Rule 1.2 (d): A lawyer shall not counsel a client to engage, or assist a client, in conduct that the lawyer knows is criminal or fraudulent, but a lawyer may discuss the legal consequences of any proposed course of conduct with a client and may counsel or assist a client to make a good faith effort to determine the validity, scope, meaning or application of the law.
Comment : Paragraph (d) prohibits a lawyer from knowingly counseling or assisting a client to commit a crime or fraud. This prohibition, however, does not preclude the lawyer from giving an honest opinion about the actual consequences that appear likely to result from a client’s conduct. Nor does the fact that a client uses advice in a course of action that is criminal or fraudulent of itself make a lawyer a party to the course of action. There is a critical distinction between presenting an analysis of legal aspects of questionable conduct and recommending the means by which a crime or fraud might be committed with impunity.
Comment : When the client’s course of action has already begun and is continuing, the lawyer’s responsibility is especially delicate. The lawyer is required to avoid assisting the client, for example, by drafting or delivering documents that the lawyer knows are fraudulent or by suggesting how the wrongdoing might be concealed. A lawyer may not continue assisting a client in conduct that the lawyer originally supposed was legally proper but then discovers is criminal or fraudulent. The lawyer must, therefore, withdraw from the representation of the client in the matter. See Rule 1.16(a).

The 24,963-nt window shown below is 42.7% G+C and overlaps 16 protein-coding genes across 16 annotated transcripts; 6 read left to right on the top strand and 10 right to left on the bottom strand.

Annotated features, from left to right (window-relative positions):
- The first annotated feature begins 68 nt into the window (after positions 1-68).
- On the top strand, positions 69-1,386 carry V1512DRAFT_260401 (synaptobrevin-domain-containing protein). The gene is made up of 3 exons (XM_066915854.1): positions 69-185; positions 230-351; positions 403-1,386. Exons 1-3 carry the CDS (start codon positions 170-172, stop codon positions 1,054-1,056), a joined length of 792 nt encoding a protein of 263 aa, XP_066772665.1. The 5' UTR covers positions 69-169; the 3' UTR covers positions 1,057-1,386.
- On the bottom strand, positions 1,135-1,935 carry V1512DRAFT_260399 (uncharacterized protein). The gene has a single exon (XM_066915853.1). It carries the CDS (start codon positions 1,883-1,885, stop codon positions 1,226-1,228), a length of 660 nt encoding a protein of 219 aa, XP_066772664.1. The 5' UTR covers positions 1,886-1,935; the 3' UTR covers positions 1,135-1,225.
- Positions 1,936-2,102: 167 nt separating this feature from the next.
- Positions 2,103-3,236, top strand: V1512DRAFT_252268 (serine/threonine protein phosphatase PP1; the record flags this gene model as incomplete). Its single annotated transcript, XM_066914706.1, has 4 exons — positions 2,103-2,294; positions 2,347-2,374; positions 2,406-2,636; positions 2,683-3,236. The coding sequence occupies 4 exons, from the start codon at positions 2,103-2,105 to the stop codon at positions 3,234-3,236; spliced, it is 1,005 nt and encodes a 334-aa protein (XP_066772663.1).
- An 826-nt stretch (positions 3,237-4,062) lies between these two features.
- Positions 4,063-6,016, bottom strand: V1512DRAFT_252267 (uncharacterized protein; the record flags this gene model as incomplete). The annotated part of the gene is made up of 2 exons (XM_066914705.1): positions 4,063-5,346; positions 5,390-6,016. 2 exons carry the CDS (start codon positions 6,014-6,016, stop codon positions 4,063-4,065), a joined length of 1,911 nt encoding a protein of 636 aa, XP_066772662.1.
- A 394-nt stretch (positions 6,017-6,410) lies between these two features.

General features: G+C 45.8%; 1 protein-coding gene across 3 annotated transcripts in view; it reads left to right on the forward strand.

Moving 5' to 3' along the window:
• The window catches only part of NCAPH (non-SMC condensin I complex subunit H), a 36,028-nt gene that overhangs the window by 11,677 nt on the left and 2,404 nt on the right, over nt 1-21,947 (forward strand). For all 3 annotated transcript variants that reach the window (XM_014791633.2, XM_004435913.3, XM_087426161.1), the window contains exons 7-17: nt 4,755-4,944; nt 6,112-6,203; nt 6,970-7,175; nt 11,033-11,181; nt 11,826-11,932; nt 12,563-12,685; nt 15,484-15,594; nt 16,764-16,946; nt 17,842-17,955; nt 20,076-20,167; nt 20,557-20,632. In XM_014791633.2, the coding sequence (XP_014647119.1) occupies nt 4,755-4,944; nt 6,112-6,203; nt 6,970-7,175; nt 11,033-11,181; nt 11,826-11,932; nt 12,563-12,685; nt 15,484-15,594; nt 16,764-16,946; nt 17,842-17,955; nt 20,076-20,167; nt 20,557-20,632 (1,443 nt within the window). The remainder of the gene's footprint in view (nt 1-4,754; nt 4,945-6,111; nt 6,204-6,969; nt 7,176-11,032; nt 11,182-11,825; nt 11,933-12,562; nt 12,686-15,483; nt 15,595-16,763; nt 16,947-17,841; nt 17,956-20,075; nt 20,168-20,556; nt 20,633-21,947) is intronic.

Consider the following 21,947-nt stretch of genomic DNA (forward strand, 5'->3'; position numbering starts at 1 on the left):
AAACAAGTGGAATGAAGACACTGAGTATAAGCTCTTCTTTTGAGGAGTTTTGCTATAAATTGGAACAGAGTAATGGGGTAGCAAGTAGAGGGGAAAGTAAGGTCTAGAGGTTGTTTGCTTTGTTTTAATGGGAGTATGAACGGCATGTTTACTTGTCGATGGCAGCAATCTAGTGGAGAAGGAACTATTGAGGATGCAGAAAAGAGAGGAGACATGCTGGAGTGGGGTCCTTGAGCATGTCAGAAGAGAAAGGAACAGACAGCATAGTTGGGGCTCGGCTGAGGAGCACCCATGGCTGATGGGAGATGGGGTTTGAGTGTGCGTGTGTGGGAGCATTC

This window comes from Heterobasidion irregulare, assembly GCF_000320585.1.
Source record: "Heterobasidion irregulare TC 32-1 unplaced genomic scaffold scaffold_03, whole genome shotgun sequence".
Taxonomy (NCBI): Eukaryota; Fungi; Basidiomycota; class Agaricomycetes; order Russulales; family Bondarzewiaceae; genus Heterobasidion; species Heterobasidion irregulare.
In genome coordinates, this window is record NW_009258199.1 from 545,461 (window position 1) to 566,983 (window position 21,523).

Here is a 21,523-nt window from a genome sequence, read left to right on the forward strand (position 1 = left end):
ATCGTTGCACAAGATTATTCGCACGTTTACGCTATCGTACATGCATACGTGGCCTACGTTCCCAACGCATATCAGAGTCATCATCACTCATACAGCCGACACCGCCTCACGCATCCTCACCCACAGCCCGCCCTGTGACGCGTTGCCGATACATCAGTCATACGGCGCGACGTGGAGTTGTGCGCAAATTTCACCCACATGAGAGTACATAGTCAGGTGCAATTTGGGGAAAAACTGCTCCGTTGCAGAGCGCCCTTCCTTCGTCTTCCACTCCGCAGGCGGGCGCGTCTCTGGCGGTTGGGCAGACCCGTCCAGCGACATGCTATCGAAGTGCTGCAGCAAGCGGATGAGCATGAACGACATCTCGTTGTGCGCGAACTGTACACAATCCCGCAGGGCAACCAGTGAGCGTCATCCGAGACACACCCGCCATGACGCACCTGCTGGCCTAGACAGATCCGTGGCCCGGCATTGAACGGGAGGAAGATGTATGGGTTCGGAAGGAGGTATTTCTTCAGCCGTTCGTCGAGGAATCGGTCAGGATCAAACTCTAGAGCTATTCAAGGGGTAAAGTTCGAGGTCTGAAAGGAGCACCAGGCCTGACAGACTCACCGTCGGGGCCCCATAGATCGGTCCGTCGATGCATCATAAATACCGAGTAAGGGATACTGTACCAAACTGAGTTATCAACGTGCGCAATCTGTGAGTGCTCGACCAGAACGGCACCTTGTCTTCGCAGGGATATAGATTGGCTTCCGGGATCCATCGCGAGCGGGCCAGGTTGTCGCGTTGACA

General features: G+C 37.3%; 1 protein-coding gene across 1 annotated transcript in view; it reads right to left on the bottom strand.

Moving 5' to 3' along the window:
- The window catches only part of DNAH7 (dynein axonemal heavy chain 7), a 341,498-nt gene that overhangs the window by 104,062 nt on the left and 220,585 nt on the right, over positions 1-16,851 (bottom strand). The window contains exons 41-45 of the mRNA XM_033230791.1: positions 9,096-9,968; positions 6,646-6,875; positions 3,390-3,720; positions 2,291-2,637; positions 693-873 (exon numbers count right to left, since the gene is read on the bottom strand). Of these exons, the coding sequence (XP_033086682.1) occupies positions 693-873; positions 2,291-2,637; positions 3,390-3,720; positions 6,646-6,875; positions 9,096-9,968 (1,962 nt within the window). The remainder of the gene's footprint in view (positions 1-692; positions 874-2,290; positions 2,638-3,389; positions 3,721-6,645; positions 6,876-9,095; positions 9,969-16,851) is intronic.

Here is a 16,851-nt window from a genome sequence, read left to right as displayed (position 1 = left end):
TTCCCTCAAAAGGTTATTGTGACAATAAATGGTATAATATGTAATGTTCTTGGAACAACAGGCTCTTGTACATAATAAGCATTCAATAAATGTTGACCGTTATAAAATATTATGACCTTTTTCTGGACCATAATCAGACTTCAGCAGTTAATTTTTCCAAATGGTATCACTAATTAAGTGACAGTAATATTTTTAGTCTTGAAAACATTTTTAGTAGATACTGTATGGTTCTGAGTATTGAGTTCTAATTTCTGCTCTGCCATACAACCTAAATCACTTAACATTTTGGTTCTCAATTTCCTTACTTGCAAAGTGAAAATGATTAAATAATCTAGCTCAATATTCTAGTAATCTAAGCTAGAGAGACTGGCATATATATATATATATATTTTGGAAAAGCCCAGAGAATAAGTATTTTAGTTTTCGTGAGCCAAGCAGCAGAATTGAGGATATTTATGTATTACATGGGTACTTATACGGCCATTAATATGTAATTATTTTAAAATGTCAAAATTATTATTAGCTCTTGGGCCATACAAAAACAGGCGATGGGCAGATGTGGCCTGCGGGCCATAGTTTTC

See also “Ethical Issues in Representing Clients in the Cannabis Business: One Toke Over the Line” in the ABA Journal.
ABA Model Rule 8.4 Misconduct
It is professional misconduct for a lawyer to:
(a) violate or attempt to violate the Rules of Professional Conduct, knowingly assist or induce another to do so, or do so through the acts of another;
(b) commit a criminal act that reflects adversely on the lawyer’s honesty, trustworthiness or fitness as a lawyer in other respects;
(c) engage in conduct involving dishonesty, fraud, deceit or misrepresentation;
Comment : Many kinds of illegal conduct reflect adversely on fitness to practice law, such as offenses involving fraud and the offense of willful failure to file an income tax return. However, some kinds of offenses carry no such implication. Traditionally, the distinction was drawn in terms of offenses involving moral turpitude. That concept can be construed to include offenses concerning some matters of personal morality, such as adultery and comparable offenses, that have no specific connection to fitness for the practice of law. Although a lawyer is personally answerable to the entire criminal law, a lawyer should be professionally answerable only for offenses that indicate lack of those characteristics relevant to law practice. Offenses involving violence, dishonesty, breach of trust, or serious interference with the administration of justice are in that category. A pattern of repeated offenses, even ones of minor significance when considered separately, can indicate indifference to legal obligation.